A second very consistent interest has been the environment. The family started with an interest in conservation and made significant grants to preserve natural landscapes. In fact, they helped to create some of the national parks in the United States. Over the generations, this interest evolved into more of a focus on ecology and sustainable development – and more recently the focus has shifted onto climate change and energy.

A third area is the interest in citizenship and active engagement, community and civil society. Today, we also have an explicit interest in strengthening the practice of democracy, which has focused largely on democratic reform in the United States, but we have also been working in Central and Eastern Europe and the Balkans.

Each of these core themes has emerged from our history and evolved to reflect contemporary conditions and the expertise and values of each generation.

How have the family’s values evolved over time?

The very core values about the responsibility of wealth and the obligations that come with privilege have been consistent and remain powerful motivators today. In fact, they were codified by John D. Rockefeller, Jr, who wrote a ‘Credo’, as he called it, that many of the family can recite from memory to this day. It is literally carved in stone on a wall in the plaza of Rockefeller Centre. It’s a very inspiring statement about the rights and responsibilities of individuals and those who have wealth.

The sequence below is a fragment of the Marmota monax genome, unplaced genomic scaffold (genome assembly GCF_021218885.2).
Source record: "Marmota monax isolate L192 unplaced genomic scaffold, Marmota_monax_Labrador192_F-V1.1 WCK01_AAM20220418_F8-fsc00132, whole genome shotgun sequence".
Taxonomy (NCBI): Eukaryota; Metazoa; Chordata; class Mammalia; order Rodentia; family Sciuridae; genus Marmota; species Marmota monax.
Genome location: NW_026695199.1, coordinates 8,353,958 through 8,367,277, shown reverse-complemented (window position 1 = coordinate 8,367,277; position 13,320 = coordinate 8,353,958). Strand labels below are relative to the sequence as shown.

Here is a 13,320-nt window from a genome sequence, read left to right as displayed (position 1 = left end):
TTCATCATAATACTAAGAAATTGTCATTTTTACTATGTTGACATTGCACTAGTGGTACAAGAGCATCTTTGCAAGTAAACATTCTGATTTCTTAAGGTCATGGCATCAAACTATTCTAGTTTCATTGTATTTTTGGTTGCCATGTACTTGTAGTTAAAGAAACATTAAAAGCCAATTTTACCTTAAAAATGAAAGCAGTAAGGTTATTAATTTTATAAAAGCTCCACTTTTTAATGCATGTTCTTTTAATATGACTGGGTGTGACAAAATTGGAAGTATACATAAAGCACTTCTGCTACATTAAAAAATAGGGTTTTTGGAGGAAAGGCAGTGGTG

There are other values that have shifted over time. A fundamental one was that the earlier generation had a great belief in the private sector and created businesses. The cousins’ generation that came of age in the 1960s were less interested in capitalism and more interested in social development and the role of the non-profit sector. Most of that generation worked in academia, philanthropy, or the non-profit sector – few have gone on to have significant business careers. One brother who did go in to business, David, had his 100th birthday this year and has been involved in RBF since the beginning.

What, in your view, are some of the key highlights of the RBF’s work?

There are too many to mention, but there are a few I could highlight.

One is an engagement that started in 2002 and formed a major strand in our Peacebuilding Programme. It is a great example of how modest amounts of philanthropic resources coupled with direct engagement, leadership and partnership have led to philanthropic impact.